And so we continue through Deep Earth, the source of the minerals that yielded the Ages of Bronze, Iron, and Plastic; Air, the wind power that gave birth to maritime superpowers; and Fire, the catalyst for converting stored carbon into the energy that drives industry. All of these forces converge upon fault lines – the cracks between intercontinental plates allow magma to the surface, carrying precious metal, providing a surface to trap groundwater, and can act as a reservoir for fossil fuels. Indeed, fault lines are the hub of civilizations. It is fair to say that the vanguard nations were those able to best harness these elemental forces to power commerce, organize society, wage war, and drive further intellectual pursuits into improving upon their ability to harness those forces.

The series is peppered with anecdotes that are not only intriguing, but are relevant to our current resource management problems. The Minoans of Crete had a tremendous navy until their neighbor and trading partner was buried in a volcanic explosion, eventually sending a tidal wave that smashed the Minoan fleet, a loss from which they never recovered. Los Angeles obtains its entire water supply from distant areas, draining communities to feed the desert in a way that could become problematic, but for the present this unsustainable metropolis thrives from the gold and the oil brought to the surface by the fault line. The first energy crisis occurred hundreds of years ago as Europe was depleted of wood, which drove the search for another fossil fuel. This turned out to be coal, and the harvesting of this from water-logged mines required the development of the steam engine (the first use was a mine pump) that sparked the industrial revolution. Interestingly, Britain had coal that was easily exploited and close to urban centers. China also had massive coal reserves, but they were hundreds of miles from any city, behind the Yellow River. This delayed China’s industrial revolution until the mid 20th century. The most sobering strands of this massive story relates to our dependence upon oil – it takes 3 million years for the Earth to convert dead material into a one year supply of oil. This segues neatly into climate change, and the final chapter of the planetary force of the Human. The cautionary tale here relates to the Sidoarjo mud volcano that erupted in Indonesia in 2006, expelling 30k cubic meters of mud daily, anticipated to continue for the next 30 years. The cause was a blowout in a natural gas well. In 2010, the Deep Water Horizon disaster has given even greater food for thought about the cavalier way we view our extraordinary power to shape the planet. Add to this the 26 million tons of plastic we add to the oceans per year and the degradation of more than 25% of the planet’s farmland, and this should paint a fairly dire picture.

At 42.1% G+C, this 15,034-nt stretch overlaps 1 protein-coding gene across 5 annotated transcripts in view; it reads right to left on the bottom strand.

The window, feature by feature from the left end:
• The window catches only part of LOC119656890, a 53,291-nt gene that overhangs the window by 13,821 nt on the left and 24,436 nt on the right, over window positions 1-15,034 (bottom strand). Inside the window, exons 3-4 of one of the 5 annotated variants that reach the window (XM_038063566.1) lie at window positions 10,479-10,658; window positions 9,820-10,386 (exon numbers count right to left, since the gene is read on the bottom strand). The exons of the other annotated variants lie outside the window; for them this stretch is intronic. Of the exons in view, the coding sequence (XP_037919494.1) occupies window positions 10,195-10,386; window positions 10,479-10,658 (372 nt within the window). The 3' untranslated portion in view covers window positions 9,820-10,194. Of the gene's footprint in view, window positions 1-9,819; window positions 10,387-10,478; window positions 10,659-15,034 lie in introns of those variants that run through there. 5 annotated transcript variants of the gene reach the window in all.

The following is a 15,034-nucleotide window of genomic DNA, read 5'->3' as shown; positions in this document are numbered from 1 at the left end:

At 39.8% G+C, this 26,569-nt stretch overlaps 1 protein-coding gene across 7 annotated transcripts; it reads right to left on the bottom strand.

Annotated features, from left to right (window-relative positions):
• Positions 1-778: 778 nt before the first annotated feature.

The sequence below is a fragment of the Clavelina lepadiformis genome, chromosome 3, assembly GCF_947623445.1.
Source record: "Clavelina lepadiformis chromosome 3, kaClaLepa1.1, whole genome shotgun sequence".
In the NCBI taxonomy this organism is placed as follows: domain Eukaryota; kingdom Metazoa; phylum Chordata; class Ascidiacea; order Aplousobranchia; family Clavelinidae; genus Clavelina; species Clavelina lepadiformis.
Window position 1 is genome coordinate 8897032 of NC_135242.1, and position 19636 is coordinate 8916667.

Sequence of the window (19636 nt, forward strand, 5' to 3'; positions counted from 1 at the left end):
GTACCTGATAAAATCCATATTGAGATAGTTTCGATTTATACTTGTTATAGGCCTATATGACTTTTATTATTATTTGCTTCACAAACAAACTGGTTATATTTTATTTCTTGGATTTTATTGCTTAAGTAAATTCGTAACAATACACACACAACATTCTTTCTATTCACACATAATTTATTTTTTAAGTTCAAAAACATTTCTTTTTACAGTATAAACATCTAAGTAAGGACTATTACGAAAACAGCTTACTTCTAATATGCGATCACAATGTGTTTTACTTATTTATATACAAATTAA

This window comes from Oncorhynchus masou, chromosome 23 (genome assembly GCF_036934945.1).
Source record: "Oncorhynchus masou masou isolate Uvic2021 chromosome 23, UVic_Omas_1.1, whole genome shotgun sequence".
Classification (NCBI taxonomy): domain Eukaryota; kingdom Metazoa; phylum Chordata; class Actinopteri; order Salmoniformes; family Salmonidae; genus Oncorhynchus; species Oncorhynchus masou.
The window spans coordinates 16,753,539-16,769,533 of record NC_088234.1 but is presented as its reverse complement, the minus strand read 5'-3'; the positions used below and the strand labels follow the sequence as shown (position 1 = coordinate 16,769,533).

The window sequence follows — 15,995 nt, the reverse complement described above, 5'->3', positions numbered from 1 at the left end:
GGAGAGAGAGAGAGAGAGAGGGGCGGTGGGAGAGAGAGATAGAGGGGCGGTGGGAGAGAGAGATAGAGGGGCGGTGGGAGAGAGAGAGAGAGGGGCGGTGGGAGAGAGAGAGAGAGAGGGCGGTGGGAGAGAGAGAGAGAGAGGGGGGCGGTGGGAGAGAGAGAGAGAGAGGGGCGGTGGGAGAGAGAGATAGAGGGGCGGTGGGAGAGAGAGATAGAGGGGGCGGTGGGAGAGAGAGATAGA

Iain Stewart, however, finds this impact to be cause for concern, but also sees it as an opportunity. Time is spent on the technological efforts to reverse this damage, and this is an industry that has only begun to grow. The Svalbard seed vault is not a sign that plant life is being wiped out, but rather that the nations of Earth are cooperating to ensure humanity’s agricultural future. The drive to find an alternative to fossil fuels is at a fever pitch, for both political and practical reasons. As Dr. Stewart puts it, “As a species, we think we are special. Now is our chance to prove it.”

Though you may have heard some of these stories before, what is fascinating is the way they are strung together into a narrative spanning prehistory to the modern. And in our present age, termed the Anthropocene Epoch, Man is truly in command of this world, for better or worse. It is poetic that just as we have truly come to understand just how much of an impact we have, we are now able to more precisely control that impact. How The Earth Changed History is about as epic in scope as a series can be, and the cinematic treatment is pure entertainment that stays with you long after the closing credits. It is difficult to watch this feature and not have its ramifications inform your behavior, and perhaps regard our might as a species with some well-heeded caution.